Dynamic Captioning

Successfully translated and captioned a Latin American Spanish Drama TV series within a strictly limited time window – 2 languages, a total of 3,500 minutes – for one of the renowned US captioning companies.

‘We certainly appreciate your support. I am happy to report that the vendor released the last 20 episodes of the programming last night, so we can complete our project on time.’ 

Background
Dynamic Captioning – formerly known as NCS / BCS / SCI, is dedicated to providing equal access of media to the deaf and hard-of-hearing community. Headquartered in Grand Rapids, MI, we employ a dedicated team of professionals committed to wellness and open communication to the hearing-impaired community.

Dynamic Captioning creates visual audio for the client’s programming, allowing unfettered access to their content by the hearing-impaired community across all platforms of their content delivery. Dynamic is a service innovator developing API applications enhancing state-of-industry software to maintain our edge in the tech race.

Dynamic Captioning has extensive Real-Time experience covering OTA (Over the Air) and cable networks for News, Weather, and Sports including ABC, NBC, CBS, and FOX affiliates. We also have extensive experience captioning regional sports networks for FOX and Comcast. 

Project Summary

  • Type of Project: Captioning
  • Number and Name of languages: Spanish, English
  • Industry: Closed and Open Captioning company
  • Volume: Spanish – 1760 minutes, English – 1760 minutes
  • Deadlines: 3 weeks
  • PoliLingua’s customer since 03.03.2020 

Project features
As long as you are not fluent in the language when you discover a new series from a Spanish-speaking country, you have a choice: either you prefer the original version with subtitles, or you appreciate the comfort of a dubbed English version. In both cases, behind this re-transcription of the text in the language of Shakespeare, there is a professional translator. And it was our turn to translate one of the many Spanish-language series for English-speaking TV-drama lovers.

This is one of the fun parts of the translation job – get behind the scenes in these little-known areas of the big and small screen.

There is a substantial difference between two distinct tasks - translation for subtitles and translation for dubbing. These are two original approaches to the job. In both cases, we base ourselves first on the episodes, on audiovisual material. Subtitling requires above all a spirit of synthesis. The idea is not to translate every word and every sentence, but to re-transcribe the idea, by sticking to the editing, so that at the end, the subtitle becomes fluent and – what is better - no longer noticeable.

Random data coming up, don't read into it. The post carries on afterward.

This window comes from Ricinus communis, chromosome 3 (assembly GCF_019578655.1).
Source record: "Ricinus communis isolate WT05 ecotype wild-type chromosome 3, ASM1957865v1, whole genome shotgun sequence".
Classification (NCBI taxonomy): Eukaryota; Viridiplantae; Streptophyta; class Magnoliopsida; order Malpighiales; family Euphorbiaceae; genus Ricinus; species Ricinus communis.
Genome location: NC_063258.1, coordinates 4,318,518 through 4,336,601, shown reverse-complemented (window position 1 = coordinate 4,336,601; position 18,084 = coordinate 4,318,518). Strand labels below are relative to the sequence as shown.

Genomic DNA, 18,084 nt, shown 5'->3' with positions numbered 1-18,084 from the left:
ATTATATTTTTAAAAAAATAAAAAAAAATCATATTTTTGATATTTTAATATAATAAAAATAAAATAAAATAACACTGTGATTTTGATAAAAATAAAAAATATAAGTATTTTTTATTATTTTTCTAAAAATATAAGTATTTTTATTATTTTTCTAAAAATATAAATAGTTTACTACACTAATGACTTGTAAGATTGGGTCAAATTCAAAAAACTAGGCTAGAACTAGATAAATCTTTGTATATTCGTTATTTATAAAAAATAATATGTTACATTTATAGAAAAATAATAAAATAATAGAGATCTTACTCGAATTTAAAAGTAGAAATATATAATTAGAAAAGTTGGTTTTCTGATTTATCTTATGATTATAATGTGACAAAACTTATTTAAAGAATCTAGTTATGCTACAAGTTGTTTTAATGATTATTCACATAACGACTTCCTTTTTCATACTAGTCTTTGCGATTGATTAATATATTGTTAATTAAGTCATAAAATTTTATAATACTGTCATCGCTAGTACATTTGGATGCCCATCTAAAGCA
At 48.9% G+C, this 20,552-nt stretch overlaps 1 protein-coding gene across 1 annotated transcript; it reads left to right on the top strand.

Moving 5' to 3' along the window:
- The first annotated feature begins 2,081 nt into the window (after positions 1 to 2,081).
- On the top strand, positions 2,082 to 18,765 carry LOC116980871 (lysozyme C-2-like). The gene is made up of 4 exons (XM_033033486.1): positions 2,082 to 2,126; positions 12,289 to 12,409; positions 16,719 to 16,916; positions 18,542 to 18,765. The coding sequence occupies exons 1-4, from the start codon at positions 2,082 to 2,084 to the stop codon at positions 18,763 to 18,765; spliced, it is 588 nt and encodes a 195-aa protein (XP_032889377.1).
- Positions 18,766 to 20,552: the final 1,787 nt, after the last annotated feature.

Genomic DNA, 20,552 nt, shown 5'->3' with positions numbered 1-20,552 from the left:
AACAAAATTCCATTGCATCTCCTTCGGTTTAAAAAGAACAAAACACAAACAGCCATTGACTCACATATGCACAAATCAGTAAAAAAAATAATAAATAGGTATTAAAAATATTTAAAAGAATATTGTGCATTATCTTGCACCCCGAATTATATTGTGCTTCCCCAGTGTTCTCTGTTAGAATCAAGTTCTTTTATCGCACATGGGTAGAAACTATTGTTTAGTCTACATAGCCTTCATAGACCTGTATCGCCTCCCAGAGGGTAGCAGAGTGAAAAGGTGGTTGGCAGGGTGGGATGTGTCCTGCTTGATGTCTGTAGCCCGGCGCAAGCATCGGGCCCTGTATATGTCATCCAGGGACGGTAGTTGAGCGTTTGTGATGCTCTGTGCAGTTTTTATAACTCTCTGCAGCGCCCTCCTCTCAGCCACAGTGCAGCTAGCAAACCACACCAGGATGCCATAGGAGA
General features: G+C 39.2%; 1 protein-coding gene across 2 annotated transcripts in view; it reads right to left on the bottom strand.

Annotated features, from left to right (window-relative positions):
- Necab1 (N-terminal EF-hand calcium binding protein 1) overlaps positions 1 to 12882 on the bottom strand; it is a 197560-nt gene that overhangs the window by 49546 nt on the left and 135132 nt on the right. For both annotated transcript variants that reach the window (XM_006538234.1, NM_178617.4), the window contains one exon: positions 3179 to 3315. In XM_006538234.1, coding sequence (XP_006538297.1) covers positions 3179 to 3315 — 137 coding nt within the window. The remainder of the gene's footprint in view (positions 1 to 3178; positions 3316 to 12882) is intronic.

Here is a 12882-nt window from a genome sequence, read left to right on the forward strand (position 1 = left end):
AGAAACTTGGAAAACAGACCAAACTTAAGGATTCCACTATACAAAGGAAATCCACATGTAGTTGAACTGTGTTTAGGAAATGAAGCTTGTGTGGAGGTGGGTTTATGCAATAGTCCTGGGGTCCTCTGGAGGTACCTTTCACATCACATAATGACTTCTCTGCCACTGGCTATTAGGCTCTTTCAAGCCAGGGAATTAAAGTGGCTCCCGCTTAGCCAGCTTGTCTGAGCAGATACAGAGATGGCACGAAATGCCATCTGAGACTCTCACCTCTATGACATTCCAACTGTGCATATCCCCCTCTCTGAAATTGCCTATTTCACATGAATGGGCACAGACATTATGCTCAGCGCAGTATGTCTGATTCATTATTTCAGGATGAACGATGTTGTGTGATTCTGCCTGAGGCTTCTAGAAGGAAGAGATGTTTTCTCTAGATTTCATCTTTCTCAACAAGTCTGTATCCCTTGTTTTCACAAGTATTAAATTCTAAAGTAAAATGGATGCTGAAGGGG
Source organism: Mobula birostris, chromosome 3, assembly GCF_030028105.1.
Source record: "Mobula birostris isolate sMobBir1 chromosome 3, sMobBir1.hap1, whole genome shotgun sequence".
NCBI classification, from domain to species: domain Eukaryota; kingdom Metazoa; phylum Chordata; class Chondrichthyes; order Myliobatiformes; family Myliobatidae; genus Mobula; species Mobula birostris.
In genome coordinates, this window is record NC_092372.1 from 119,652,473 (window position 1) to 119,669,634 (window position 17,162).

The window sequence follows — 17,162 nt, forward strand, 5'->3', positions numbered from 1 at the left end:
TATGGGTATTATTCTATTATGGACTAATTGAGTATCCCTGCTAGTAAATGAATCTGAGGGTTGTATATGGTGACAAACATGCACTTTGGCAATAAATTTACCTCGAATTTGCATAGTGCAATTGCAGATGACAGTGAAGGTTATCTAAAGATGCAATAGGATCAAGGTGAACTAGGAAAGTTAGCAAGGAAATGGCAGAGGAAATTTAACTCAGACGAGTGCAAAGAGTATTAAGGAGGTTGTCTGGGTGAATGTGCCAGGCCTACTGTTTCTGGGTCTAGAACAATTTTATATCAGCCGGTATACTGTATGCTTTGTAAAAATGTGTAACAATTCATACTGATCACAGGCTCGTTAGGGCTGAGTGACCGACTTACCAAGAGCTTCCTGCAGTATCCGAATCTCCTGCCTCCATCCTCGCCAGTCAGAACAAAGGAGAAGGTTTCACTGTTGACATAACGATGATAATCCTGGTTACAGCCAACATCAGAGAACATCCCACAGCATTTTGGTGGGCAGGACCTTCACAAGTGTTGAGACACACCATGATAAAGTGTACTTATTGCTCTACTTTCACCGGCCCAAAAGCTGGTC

Captioning often serves as a support for a part of the audience that masters the original language of the work, but not enough to understand everything. That’s also why we try to stick as closely as possible to the original version so that the viewer who understands part of the sound is not thrown off by reading subtitles that are too detached from it. For the dubbing, we stick to the movements of the lips, and the gestural supports of the actors on screen. So you have to adapt the text and the translation in this way while keeping the intention of the line.

Challenges

Translating a Spanish series to English

Above all, we must do our best to adapt to different cultures. To transcribe into our language traditions, visions, and even concepts that are sometimes foreign to us. Thus, our translators become co-authors, resorting to so-called ‘tradaptation’. This means that the most important thing is to respect the spirit of what is said in the original version. We don’t translate literally, word for word, because there is not always an equivalent word in English and because the Latin America culture is not the same as in the USA or Great Britain.

Captions delivered in SCC format

Professional video subtitling must meet several standards. SCC file data is based on closed captioning data for CEA-608. i.e., Line 21 or EIA-608 broadcast data; this used to be the standard transmission format for closed captions in North America. CEA 608 line 21 captions represent the audio of a program, but may not include noises, punctuation, or indicate which character is speaking. They appear in a fixed position along the bottom of the television screen with a black-boxed background behind white characters displayed in all caps. CEA-608 can’t support many special characters or alphabets used with other languages.

Project Highlights
When it comes to changes, usually there are extended deadlines and additional charges, but we proved that we are a team of professionals who always strive to help the clients with their needs and be as receptive and open as possible.

Solution summary

  • Created captions matching our client’s requirements
  • Learned to create SCC files for both Spanish and English languages
  • Assigned a team of very experienced and creative linguists to the translation
  • Exhibited resourcefulness to our client’s changes and adaptations
  • Delivered right on time - 80 episodes in 3 weeks